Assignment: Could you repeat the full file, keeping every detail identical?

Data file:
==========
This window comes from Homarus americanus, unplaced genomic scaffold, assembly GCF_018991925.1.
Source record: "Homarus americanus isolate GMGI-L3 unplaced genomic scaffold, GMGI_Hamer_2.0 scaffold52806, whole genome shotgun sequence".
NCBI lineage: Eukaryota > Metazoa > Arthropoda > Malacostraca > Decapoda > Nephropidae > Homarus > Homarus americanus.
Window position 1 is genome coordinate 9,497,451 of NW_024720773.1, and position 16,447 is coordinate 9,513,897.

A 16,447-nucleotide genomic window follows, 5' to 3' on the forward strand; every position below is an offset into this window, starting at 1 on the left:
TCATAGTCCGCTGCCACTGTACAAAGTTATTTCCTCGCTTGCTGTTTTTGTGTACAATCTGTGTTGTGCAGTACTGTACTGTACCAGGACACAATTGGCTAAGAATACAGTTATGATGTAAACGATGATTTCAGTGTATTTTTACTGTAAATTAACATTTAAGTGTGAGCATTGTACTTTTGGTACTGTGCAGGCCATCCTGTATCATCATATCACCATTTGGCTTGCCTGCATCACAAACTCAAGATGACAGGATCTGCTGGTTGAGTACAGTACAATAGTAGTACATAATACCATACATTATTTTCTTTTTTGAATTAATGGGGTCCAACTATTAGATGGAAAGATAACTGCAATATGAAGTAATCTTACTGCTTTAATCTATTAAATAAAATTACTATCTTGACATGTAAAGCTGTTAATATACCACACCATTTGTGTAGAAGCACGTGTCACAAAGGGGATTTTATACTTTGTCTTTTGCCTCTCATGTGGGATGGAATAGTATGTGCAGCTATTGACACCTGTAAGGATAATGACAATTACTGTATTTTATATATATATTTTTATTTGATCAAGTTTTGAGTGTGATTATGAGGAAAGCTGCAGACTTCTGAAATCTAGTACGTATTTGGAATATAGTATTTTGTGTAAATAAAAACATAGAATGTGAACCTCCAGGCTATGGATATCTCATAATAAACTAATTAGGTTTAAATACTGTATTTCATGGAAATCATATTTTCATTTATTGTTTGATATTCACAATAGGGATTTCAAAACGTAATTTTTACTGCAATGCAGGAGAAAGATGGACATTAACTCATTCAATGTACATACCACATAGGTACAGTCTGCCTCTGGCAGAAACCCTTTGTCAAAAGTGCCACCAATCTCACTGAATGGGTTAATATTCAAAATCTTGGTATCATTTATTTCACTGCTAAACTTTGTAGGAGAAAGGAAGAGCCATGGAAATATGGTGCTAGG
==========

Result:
This window comes from Homarus americanus, unplaced genomic scaffold, assembly GCF_018991925.1.
Source record: "Homarus americanus isolate GMGI-L3 unplaced genomic scaffold, GMGI_Hamer_2.0 scaffold52806, whole genome shotgun sequence".
NCBI lineage: Eukaryota > Metazoa > Arthropoda > Malacostraca > Decapoda > Nephropidae > Homarus > Homarus americanus.
Window position 1 is genome coordinate 9,497,451 of NW_024720773.1, and position 16,447 is coordinate 9,513,897.

A 16,447-nucleotide genomic window follows, 5' to 3' on the forward strand; every position below is an offset into this window, starting at 1 on the left:
TCATAGTCCGCTGCCACTGTACAAAGTTATTTCCTCGCTTGCTGTTTTTGTGTACAATCTGTGTTGTGCAGTACTGTACTGTACCAGGACACAATTGGCTAAGAATACAGTTATGATGTAAACGATGATTTCAGTGTATTTTTACTGTAAATTAACATTTAAGTGTGAGCATTGTACTTTTGGTACTGTGCAGGCCATCCTGTATCATCATATCACCATTTGGCTTGCCTGCATCACAAACTCAAGATGACAGGATCTGCTGGTTGAGTACAGTACAATAGTAGTACATAATACCATACATTATTTTCTTTTTTGAATTAATGGGGTCCAACTATTAGATGGAAAGATAACTGCAATATGAAGTAATCTTACTGCTTTAATCTATTAAATAAAATTACTATCTTGACATGTAAAGCTGTTAATATACCACACCATTTGTGTAGAAGCACGTGTCACAAAGGGGATTTTATACTTTGTCTTTTGCCTCTCATGTGGGATGGAATAGTATGTGCAGCTATTGACACCTGTAAGGATAATGACAATTACTGTATTTTATATATATATTTTTATTTGATCAAGTTTTGAGTGTGATTATGAGGAAAGCTGCAGACTTCTGAAATCTAGTACGTATTTGGAATATAGTATTTTGTGTAAATAAAAACATAGAATGTGAACCTCCAGGCTATGGATATCTCATAATAAACTAATTAGGTTTAAATACTGTATTTCATGGAAATCATATTTTCATTTATTGTTTGATATTCACAATAGGGATTTCAAAACGTAATTTTTACTGCAATGCAGGAGAAAGATGGACATTAACTCATTCAATGTACATACCACATAGGTACAGTCTGCCTCTGGCAGAAACCCTTTGTCAAAAGTGCCACCAATCTCACTGAATGGGTTAATATTCAAAATCTTGGTATCATTTATTTCACTGCTAAACTTTGTAGGAGAAAGGAAGAGCCATGGAAATATGGTGCTAGG